What is stoicism?

What is Stoicism?

Stoicism is one of the four Ancient Greek value theories, the other three are: Epicureanism, Skepticism, and Cynicism. Value theories in philosophy teach us what makes a good life, wheras moral theories tell us how we should act.Stoicism asserts that accepting one’s destiny is what makes a good life. when used in daily interactions, being stoic means being prone to accepting one’s circumstances.

According to its teachings, the path to happiness for humans is found in accepting the moment as it is, by not allowing yourself to be controlled by your emotions, and using your mind to understand the world.

So the basic definition of stoicism as they themselves defined is as , “the endurance of pain or hardship without the display of feelings and without complaint.”

While Aurelius, Epictetus and Seneca are the most popular and widely known stoics in today’s age, they all represent a later stage in Stoic philosophy 300+ years after the school was established by Zeno, often called ‘Roman Stoicism’. Though it demonstrates significant continuity to early Stoicism, it also took a more pragmatic turn, made other developments to the tradition, and so forth. Cicero is a good source for earlier forms of Stoicism (at least of Panaetius and other 2nd century Stoics). Didymus Arius/Stobaeus and Diognetes Laertes are often mined for fragmentary citations of early (Zeno, Chryssipus) Stoicism.

True stoicism is the ability to understand what one can control and what one cannot. What one can control should be addressed, acted upon, completed. If one encounters a situation beyond ones control, one may still control ones response. Say your company downsized, and your position is one that is eliminated. Certainly, that is beyond your control. Whether you choose to whine and cry or accept the situation gracefully is under your control – or should be, according to classical stoics. The true stoic will aim for the high road even if the going is rocky.

Some traits of stoicism:-

  1. Reason
  2. Virtue.
  3. Courage
  4. Self-mastery
  5. Calm.
  6. Preparedness.
  7. “Amor fati.” This phrase, popularized by Friedrich Nietzsche, means “love of fate.” 

Perspective towards stoicism in today’s age

 As Caleb beers a very well articulated well known writer writes, Stoicism is uniquely suitable for our time in history.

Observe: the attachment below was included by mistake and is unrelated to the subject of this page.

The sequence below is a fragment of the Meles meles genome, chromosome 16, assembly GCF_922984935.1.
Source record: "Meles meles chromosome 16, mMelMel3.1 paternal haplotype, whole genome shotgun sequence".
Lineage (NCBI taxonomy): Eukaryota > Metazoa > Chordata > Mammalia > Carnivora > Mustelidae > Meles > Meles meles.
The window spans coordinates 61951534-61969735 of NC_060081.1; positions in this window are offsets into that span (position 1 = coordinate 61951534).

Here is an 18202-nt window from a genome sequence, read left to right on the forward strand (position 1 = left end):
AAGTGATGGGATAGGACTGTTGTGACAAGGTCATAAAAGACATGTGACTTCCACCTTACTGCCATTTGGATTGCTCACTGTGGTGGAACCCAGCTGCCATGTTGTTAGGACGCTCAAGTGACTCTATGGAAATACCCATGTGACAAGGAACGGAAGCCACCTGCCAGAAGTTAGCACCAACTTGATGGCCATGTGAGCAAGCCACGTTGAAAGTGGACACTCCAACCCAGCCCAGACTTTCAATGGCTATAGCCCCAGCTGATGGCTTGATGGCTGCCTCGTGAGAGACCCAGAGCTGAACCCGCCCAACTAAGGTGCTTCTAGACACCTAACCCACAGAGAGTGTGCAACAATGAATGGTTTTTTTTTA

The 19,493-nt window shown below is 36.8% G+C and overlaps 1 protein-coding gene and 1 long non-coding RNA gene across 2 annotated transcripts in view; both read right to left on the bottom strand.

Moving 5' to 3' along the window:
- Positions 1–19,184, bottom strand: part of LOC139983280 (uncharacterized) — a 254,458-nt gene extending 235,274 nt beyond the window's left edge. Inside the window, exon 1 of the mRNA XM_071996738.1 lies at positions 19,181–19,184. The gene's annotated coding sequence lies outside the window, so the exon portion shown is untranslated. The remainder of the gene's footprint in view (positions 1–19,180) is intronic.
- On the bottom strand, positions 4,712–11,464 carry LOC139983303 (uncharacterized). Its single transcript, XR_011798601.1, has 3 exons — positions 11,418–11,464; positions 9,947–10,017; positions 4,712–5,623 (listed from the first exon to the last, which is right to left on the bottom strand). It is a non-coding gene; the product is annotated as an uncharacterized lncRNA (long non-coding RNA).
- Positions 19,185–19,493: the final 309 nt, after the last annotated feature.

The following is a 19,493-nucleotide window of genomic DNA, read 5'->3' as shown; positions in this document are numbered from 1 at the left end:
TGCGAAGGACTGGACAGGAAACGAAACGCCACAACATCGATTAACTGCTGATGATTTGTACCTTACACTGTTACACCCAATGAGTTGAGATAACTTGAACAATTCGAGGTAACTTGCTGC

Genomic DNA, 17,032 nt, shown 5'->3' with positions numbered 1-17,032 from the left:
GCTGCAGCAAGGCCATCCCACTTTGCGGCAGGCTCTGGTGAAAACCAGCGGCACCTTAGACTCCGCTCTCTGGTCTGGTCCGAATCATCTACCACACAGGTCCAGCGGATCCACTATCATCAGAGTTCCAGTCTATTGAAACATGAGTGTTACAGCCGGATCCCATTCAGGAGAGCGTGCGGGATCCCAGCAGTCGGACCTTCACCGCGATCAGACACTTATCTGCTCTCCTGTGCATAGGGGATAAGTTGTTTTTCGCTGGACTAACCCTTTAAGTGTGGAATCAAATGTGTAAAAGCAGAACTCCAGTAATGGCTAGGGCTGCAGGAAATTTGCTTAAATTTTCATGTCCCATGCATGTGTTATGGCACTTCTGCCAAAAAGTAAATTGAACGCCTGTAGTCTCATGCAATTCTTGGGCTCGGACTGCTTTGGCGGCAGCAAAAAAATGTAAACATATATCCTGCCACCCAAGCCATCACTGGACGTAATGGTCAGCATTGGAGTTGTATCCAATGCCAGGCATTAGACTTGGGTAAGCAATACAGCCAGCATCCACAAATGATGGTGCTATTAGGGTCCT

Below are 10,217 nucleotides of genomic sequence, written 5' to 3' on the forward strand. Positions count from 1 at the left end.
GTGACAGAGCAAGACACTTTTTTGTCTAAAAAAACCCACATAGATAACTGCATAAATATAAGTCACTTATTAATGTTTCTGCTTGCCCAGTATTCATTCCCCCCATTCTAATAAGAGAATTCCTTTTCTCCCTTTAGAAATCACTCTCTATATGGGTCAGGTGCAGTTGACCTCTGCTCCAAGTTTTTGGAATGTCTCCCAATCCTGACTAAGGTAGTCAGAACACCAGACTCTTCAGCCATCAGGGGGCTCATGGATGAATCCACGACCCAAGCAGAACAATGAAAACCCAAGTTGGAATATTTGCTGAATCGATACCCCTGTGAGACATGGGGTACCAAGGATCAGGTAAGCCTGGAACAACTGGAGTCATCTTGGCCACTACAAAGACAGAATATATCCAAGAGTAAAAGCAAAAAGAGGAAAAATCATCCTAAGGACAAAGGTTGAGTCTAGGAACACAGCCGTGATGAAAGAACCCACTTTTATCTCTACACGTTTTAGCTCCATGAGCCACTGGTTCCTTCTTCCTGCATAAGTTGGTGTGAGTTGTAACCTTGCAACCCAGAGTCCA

The received wisdom of our age is that self-acceptance is a cardinal virtue, that being “in touch with your emotions” is of the highest importance, and that if you’re in the gutter, it’s somebody else’s fault, probably a “systemic” social problem. Needless to say, the fact that these are the unspoken tenets of our time reflect the underlying problems, which are laziness, weakness, fear, and a near-total absence of anything resembling personal responsibility. People are aware of these problems, of course, in the back of their minds, but struggle to articulate it, which is why people who shout from the rooftops about the importance of responsibility and taking ownership of your own life receive such a positive response. When a speaker gets up on stage and tells a bunch of young people to get their shit together, that speaker will get a standing ovation because the audience feels invigorated by what they’re hearing. And they feel invigorated because they’re hearing something they needed to hear, but did not consciously know that they needed to hear, although perhaps they knew it instinctively.

This is where Stoicism comes into play. The main observation behind it is that there are some things you can control, and other things you cannot control, so it helps to focus on the things you can control. Like much wisdom, this is blindingly obvious but people avoid it because it’s unpleasant to hear and think about. In contrast to so-called self-acceptance and being “in touch” with your emotions, Stoicism preaches self-improvement; “If you would be good, first believe that you are bad,” says Epictetus. Control of the emotions is of the utmost importance in this philosophy, and in contrast to blaming society for your problems, Stoicism tells you to pull your head directly out of your ass and begin doing something useful.

The main critique of Stoicism comes from academics who assert that it only works for people in positions of privilege. Of course, this isn’t true; one of the great Stoic philosophers, Epictetus, was a slave and thus occupied the lowest rung of the social ladder. And there have been people in dire situations who have used something similar to Stoicism; Victor Frankl, for example, was a Holocaust survivor who took comfort in the fact that only he could control his own choices, even if his captors took everything else from him. This points to the fact that the “social” critique of Stoicism comes from people in academia who, despite being quite well-off in their comfortable bourgeois occupations, have built their world view on a victimhood narrative. These critics of Stoicism have not only based their worldview on victimhood, but derive their very psychological stability from a narrative based around oppression and power, and thus feel personally threatened by a philosophy that tells them to take responsibility for themselves.